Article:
Scientists at Sandia National Laboratories California have developed a camera for future navigation systems that no longer uses GPS satellites.

“The avocado-sized vacuum chamber is the first navigation device of its kind: energy efficient, small, but reliable. One day, perhaps it will usher in a new era of navigation, ”said one of the creators, Peter Schwindt.

The quantum sensing that lies at the heart of the instrument can work without a powerful vacuum system. This allows the size of the camera to be reduced to a practical size without loss of quality. To prevent contamination of the internal parts of the device, its surface is made of sapphire and titanium. As conceived by the inventors, the camera should work effectively for many years.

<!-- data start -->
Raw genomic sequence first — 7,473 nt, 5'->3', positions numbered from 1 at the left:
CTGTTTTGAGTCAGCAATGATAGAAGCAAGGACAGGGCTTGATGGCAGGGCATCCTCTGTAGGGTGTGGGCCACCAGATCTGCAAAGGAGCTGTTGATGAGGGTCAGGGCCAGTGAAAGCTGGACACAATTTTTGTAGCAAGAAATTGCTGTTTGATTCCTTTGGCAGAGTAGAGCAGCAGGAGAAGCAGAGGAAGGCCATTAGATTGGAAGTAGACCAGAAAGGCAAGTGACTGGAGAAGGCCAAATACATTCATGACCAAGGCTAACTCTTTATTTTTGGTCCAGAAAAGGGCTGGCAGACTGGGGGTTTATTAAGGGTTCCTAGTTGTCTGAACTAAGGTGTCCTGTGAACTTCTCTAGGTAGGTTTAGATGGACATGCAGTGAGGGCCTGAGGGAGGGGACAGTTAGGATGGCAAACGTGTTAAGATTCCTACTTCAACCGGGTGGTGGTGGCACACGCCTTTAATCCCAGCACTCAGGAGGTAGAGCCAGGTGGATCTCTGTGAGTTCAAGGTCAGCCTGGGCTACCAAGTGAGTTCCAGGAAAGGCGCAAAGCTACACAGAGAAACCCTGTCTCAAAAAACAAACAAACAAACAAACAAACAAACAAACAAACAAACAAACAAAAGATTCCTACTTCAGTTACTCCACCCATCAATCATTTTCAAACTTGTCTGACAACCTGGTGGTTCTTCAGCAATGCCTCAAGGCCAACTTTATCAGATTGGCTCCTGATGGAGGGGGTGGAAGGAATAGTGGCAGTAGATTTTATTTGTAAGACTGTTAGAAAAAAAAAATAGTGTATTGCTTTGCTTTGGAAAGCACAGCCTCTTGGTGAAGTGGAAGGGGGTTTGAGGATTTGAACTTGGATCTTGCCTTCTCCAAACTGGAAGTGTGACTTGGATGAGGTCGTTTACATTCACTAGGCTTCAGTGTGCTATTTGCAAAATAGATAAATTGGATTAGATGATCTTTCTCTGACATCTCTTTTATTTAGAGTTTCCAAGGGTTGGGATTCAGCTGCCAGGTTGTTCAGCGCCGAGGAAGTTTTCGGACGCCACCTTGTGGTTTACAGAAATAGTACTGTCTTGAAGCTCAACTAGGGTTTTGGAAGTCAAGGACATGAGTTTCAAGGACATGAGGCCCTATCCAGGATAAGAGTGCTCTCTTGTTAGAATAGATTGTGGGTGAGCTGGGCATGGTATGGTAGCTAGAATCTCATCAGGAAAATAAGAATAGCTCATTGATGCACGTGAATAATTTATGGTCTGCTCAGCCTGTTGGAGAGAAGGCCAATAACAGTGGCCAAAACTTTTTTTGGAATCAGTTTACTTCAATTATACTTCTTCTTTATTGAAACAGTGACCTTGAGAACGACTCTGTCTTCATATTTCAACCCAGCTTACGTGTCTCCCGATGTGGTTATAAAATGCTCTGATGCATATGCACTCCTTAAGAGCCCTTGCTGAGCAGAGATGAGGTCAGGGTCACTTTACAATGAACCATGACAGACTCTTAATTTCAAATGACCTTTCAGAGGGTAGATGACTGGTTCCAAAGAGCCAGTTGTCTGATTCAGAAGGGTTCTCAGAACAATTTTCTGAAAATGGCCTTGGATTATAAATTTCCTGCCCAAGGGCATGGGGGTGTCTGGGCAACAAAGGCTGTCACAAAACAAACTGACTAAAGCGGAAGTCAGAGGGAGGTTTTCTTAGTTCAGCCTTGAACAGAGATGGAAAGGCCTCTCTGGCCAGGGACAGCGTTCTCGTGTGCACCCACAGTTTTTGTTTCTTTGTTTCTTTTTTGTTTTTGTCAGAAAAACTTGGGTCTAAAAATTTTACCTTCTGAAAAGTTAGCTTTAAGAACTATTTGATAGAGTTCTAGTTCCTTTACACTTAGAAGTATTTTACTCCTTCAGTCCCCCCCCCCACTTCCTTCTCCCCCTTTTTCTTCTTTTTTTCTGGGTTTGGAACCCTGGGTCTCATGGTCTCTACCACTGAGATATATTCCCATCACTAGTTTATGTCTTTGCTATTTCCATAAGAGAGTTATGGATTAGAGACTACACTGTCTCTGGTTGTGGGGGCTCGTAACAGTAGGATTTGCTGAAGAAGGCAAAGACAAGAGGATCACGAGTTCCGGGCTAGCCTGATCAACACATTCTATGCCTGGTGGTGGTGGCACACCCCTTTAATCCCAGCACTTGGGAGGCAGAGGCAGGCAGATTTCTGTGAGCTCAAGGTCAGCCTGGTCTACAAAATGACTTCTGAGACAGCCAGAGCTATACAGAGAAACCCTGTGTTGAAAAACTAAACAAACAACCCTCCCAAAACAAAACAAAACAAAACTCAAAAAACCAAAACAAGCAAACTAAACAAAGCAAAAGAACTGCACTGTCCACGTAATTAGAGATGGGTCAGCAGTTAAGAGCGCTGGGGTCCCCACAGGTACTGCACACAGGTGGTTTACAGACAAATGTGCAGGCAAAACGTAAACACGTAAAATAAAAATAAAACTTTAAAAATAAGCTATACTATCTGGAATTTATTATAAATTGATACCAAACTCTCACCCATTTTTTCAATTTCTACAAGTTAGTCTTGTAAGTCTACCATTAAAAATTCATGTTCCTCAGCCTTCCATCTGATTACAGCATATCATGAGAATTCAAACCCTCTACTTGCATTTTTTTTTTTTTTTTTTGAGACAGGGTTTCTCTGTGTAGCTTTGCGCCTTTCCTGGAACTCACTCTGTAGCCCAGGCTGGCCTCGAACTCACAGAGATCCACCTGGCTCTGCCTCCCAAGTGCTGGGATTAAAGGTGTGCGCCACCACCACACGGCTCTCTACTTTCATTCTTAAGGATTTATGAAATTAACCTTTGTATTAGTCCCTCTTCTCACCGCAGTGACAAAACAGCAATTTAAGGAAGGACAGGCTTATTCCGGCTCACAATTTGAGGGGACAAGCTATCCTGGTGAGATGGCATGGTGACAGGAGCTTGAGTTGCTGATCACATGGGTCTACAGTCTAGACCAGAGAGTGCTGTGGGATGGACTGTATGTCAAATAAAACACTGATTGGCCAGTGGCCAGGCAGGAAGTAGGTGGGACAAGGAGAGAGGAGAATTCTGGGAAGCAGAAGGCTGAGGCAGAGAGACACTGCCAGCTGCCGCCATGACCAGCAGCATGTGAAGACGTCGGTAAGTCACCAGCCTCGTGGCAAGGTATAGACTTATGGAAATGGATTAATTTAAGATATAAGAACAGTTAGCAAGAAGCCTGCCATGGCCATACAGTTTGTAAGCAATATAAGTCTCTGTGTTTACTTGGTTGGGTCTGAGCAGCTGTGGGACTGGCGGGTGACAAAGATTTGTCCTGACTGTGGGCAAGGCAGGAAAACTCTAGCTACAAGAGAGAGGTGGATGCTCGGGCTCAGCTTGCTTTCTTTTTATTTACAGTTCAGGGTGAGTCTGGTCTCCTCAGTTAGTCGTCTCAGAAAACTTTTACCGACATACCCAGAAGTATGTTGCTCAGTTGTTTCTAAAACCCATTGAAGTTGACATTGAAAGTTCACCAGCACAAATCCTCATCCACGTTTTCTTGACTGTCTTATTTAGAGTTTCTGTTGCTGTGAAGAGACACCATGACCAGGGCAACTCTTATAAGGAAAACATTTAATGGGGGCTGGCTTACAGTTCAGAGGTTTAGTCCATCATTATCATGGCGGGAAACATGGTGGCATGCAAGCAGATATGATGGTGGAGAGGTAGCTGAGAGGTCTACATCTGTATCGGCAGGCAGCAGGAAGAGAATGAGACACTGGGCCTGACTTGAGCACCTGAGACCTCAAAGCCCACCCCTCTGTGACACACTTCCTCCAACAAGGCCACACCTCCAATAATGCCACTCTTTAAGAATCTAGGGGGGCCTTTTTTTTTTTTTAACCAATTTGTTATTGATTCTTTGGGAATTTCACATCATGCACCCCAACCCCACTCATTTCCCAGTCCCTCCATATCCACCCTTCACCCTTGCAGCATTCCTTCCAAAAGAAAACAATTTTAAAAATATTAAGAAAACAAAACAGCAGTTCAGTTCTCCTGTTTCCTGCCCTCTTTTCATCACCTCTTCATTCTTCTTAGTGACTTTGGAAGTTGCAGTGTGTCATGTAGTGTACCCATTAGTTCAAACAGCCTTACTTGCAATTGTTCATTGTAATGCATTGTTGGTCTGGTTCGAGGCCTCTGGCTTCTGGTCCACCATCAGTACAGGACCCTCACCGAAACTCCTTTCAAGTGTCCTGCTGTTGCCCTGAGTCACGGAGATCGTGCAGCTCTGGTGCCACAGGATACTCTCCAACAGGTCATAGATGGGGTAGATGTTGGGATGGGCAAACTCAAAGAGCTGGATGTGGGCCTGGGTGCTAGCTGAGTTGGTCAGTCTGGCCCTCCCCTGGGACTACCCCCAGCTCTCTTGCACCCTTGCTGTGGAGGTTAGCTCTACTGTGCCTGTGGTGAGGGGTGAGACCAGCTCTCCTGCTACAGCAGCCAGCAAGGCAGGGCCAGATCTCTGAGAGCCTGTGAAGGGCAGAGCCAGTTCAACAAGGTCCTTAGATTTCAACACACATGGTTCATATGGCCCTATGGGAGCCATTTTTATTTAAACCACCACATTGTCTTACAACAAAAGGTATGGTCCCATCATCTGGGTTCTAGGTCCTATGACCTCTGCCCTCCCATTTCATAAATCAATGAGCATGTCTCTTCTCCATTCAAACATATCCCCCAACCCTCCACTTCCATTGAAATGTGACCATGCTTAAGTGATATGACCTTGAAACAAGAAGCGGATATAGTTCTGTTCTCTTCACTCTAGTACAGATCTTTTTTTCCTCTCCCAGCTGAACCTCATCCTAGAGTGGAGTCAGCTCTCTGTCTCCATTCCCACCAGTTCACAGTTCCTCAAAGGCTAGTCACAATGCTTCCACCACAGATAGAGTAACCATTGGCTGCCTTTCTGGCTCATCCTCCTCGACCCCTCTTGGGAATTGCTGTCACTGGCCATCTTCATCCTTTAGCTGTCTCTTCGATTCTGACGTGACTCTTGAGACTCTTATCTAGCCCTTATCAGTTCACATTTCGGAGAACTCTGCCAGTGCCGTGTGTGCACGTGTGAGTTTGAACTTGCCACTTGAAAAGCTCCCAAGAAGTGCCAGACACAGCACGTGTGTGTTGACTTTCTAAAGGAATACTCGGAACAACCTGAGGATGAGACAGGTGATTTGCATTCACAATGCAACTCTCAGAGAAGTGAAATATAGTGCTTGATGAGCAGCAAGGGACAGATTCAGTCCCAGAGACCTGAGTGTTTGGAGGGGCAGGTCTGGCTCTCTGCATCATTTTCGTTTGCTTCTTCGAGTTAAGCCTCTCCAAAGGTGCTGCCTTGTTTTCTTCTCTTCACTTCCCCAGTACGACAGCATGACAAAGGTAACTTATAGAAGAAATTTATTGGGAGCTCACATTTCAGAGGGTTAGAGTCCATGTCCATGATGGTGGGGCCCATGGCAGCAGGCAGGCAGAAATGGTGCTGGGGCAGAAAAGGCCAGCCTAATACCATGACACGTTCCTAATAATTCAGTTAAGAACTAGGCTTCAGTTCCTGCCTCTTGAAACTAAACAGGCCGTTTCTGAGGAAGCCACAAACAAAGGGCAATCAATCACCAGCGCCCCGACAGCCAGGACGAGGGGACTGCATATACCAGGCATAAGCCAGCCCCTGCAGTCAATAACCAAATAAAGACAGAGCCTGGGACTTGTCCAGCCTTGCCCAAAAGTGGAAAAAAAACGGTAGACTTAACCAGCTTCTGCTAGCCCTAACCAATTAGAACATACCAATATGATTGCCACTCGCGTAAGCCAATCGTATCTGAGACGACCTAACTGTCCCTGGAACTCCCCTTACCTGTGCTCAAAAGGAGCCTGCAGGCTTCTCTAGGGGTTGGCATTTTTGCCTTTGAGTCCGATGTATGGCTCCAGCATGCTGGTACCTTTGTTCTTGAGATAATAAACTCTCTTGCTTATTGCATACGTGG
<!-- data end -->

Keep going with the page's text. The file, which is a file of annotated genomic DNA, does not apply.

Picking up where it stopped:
Countless devices around the world use GPS to find their way. “But GPS signals can be jammed or tampered with, which could disable navigation systems on both commercial and military vehicles,” Schwindt said.

Therefore, instead of relying on satellites, according to scientists, future vehicles should track their location themselves.

The Sandia National Laboratories team continues to test the new device. Their goal is to keep it airtight and functional for five years. Separately, they are studying ways to optimize production.